New England Colleges See Double-Digit Rise in Tuition & Fees
Tuesday, December 11, 2018
“These trends are putting pressure on institutions and systems to find creative solutions to ensure that college is affordable for students, maintain enrollment and meet the needs of regional employers, who increasingly demand workers with postsecondary credentials,” said NEBHE.
The report, which is published annually, takes an in-depth look at the tuition and required fees published by public two- and four-year postsecondary institutions across New England.
In Massachusetts Gov. Charlie Baker announced in his 2018 State of the Commonwealth Address that MA will increase college scholarship funding by $7 million so that the state's lowest-income community college students with an unmet financial need can have the remaining balance of their tuition and fees fully covered.
Connecticut passed legislation during its 2018 session to allow undocumented students who attend one of its public colleges and universities the opportunity to qualify for the state's financial aid. Previously, these students were not granted access to the financial aid system by state law but had been offered in-state tuition.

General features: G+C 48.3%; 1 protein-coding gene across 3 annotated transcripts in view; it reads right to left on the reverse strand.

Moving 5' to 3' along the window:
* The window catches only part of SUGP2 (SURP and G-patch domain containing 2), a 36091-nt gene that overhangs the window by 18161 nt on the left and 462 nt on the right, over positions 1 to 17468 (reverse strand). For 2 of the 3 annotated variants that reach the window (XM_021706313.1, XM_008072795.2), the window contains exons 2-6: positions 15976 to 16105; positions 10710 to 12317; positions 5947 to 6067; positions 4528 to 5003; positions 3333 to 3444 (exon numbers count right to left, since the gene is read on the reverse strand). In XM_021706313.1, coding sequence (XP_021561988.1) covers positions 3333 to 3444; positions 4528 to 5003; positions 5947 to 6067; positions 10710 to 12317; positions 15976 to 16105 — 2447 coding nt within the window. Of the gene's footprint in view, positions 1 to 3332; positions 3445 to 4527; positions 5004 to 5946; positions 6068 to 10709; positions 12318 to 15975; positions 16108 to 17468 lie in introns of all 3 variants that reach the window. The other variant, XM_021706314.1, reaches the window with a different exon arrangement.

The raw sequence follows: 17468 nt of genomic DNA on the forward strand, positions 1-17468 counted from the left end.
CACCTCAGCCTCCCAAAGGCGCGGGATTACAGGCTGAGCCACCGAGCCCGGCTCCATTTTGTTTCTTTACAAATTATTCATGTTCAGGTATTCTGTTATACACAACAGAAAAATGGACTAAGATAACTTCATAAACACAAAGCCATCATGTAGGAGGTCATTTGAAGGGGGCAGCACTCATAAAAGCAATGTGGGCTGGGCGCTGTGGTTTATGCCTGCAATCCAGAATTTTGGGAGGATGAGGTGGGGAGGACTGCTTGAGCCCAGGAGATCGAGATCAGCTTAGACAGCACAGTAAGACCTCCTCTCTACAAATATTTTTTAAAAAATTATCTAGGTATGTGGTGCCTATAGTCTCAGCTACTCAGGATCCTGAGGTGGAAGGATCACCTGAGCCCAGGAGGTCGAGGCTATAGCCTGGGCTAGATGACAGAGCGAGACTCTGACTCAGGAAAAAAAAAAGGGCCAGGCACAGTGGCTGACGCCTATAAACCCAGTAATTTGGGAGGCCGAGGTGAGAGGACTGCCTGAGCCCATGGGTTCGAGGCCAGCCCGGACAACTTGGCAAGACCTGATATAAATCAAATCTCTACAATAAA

The University of Maine System launched a promise initiative in which, beginning in fall 2018, first-year Maine students who qualify for a federal Pell Grant are able to attend the University of Maine campuses at Presque Isle, Fort Kent, Augusta, and Machias free of having to pay any out-of-pocket tuition and fees.
Beneficiaries of the initiative must commit to take a minimum of 30 credit hours each academic year and maintain at least a 2.0 GPA. As of October 2018, the initiative has resulted in a 2.5% increase in enrollment at these institutions over the previous year.
Among other key findings in the NEBHE report:
- From 2015 to 2016, enrollment at New England's public colleges and universities declined by 1.8%, or 8,036 fewer undergraduates - a trend that is expected to continue in years to come due to a projected 14% decline in the number of new high school graduates in New England by 2032.
- On average, in 2017-18, the federal Pell Grant covers approximately 49% of tuition and fees at four-year institutions for students in the lowest income quintile ($0-$30,000 annual household income).
- Since 2012-13, increases in tuition and fees at New England's two-year colleges (16%) and four-year institutions (10%) have outpaced increases in the maximum Pell Grant (6.25%), leaving a widening gap for low- and moderate-income families to offset with additional aid and/or family resources.
Related Slideshow: New England College Rankings - U.S. News & World Report 2019
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